“He’s missed his last three doses at the methadone clinic because he said he was broke. This morning I can’t get him out of bed. I need his help with the kids! What can I do?”
Plenty of loved ones of those struggling with addiction can relate to feeling frustrated not knowing what to do or how to help.
If you’ve got a loved one drinking or drugging too much, you might be quite concerned. You want to know how you can effectively help them, but not enable them.
If only there was one magical answer that would make you do a happy dance.
See, there are things you CAN do to help your loved one and there are things you CAN’T do.
You can get yourself some help via a support group or counselling. It can benefit you when you can process all your emotions with those who understand.
Another thing you can do is begin educating yourself about addiction in general. This might not cause your loved one to call up that treatment centre you’ve told them about ten times, but it will begin to help you see things in a new perspective.
Do you know that a majority of folks who abuse alcohol and drugs end up stopping their drug use on their own? In fact, some say around 87 per cent.
Yes, that statistic may be shocking at first, but think about some of your friends or acquaintances who used to party like a boss, but up and stopped. Maybe they’d just had enough and wanted to settle down. Or perhaps they found themselves suffering negative consequences that caused them to call it quits.
Let’s introduce you to a wonderful approach to addiction recovery and codependency. It’s called CRAFT for short, and it stands for “Community Reinforcement Approach and Family Therapy”.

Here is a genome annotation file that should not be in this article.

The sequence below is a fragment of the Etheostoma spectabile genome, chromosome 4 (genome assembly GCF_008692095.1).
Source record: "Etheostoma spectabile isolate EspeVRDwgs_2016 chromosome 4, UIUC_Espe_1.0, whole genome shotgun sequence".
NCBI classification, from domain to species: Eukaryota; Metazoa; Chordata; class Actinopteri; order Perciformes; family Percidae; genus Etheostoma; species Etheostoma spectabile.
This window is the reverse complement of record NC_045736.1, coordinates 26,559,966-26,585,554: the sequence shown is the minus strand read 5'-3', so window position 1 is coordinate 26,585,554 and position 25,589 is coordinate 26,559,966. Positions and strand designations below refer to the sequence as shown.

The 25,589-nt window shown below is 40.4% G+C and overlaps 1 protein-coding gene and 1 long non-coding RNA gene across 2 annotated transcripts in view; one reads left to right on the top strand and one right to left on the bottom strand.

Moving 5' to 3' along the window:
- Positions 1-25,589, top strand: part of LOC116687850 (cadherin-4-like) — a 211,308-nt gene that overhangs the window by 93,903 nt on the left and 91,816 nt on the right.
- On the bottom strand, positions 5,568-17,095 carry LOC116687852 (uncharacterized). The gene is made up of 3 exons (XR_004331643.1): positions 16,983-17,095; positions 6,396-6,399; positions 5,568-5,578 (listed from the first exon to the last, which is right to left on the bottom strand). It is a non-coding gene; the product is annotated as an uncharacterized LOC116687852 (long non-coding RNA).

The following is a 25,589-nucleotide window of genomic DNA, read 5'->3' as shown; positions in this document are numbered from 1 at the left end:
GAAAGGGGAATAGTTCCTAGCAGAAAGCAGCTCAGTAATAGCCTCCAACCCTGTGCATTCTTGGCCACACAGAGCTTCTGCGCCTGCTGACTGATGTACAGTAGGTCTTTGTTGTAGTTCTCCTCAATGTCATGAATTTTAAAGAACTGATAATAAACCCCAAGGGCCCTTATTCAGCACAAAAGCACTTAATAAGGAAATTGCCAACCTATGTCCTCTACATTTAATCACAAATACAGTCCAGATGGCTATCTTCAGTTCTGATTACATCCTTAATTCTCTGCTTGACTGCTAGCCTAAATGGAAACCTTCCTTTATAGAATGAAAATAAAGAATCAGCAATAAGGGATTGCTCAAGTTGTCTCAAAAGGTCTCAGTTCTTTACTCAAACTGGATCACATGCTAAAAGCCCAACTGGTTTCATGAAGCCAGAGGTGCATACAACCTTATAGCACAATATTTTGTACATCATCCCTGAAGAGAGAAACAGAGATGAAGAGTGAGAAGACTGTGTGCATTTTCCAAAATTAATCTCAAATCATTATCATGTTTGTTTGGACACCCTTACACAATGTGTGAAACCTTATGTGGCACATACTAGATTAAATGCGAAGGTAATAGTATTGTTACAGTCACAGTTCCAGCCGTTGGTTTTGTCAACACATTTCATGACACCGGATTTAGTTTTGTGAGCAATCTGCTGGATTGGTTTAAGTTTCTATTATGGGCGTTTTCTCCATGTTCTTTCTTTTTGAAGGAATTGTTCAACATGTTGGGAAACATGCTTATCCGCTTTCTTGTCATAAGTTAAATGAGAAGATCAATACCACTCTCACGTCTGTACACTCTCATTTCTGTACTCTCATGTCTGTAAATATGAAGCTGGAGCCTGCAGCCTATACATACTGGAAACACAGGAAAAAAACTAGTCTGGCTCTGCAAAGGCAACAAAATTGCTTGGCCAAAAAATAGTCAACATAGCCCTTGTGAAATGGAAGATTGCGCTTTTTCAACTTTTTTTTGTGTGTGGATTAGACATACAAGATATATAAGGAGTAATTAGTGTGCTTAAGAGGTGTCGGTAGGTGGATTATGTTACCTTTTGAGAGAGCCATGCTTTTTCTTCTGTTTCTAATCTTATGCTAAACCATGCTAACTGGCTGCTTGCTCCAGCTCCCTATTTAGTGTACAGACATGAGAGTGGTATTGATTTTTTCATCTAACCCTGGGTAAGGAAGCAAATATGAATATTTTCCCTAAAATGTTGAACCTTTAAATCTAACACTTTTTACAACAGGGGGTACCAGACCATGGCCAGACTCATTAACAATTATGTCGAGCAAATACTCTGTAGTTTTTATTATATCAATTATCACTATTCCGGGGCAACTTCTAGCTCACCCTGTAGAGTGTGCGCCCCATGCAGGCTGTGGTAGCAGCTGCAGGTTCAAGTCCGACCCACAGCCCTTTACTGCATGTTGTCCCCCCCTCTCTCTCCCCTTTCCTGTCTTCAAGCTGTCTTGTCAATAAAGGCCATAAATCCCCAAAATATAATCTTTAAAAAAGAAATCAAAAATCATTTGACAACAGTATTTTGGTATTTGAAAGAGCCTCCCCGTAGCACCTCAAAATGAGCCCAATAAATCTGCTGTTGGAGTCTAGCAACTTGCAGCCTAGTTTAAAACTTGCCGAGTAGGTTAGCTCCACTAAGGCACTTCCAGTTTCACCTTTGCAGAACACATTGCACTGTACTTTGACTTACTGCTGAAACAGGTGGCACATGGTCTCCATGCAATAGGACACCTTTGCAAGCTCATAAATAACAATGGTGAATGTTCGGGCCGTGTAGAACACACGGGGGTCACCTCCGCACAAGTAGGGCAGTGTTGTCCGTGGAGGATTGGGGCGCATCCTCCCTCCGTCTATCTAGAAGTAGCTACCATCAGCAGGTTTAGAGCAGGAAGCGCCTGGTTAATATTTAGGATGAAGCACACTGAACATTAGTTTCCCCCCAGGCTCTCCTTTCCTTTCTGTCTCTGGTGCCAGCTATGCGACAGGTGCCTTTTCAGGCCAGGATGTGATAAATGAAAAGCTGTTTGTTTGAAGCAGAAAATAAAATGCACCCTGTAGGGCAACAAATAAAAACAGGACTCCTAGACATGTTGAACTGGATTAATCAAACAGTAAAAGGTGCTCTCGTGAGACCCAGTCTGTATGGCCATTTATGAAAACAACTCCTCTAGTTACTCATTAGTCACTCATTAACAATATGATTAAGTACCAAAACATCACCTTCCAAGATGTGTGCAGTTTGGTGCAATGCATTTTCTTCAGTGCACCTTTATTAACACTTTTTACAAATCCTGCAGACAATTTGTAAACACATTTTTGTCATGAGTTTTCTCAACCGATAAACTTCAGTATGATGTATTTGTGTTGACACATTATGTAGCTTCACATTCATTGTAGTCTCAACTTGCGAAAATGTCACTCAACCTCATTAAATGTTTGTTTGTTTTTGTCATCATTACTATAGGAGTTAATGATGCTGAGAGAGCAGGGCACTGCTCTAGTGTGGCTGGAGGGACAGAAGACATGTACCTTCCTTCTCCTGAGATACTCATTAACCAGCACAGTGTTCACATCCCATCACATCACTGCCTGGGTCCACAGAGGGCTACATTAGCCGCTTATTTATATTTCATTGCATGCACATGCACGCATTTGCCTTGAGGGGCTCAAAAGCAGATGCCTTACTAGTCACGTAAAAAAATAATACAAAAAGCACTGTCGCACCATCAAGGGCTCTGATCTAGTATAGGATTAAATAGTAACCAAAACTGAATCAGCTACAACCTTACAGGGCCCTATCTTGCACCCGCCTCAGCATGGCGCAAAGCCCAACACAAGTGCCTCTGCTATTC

The biggest reason CRAFT has many people’s attention is that it’s been shown to have EXCEPTIONAL success at getting addicted loved ones to reduce their drug use AND increases their motivation to actually reach out for help via treatment.
Did you get that?
It helps loved one’s drink/drugless.
It gives them the initiative to get treatment.
But that’s not all.
It brings the whole family into the picture, helping family members learn how to better communicate with the addicted person, foster positive change in their loved one, and practice better self-care. It’s based on kindness and compassion, rather than nagging and confrontation.
It’s a win-win approach for everyone!
CRAFT has proven to be effective. In fact, the founders reported that when loved ones of addicts attended several therapy sessions with a professional that used the CRAFT method, 2/3 of the treatment-resistant loved ones ended up agreeing to go to treatment.
Read that again:
2 out of 3 who did NOT want to attend treatment before ended up agreeing to go when their loved one went to several sessions utilizing the CRAFT strategy.
Also, the majority of loved ones reported being more emotionally stable, less anxious, and less depressed, whether their loved one went to treatment or not.
That’s pretty powerful!
Why does it work so well?
It focuses on the “why” of substance abuse and introduces motivation for change.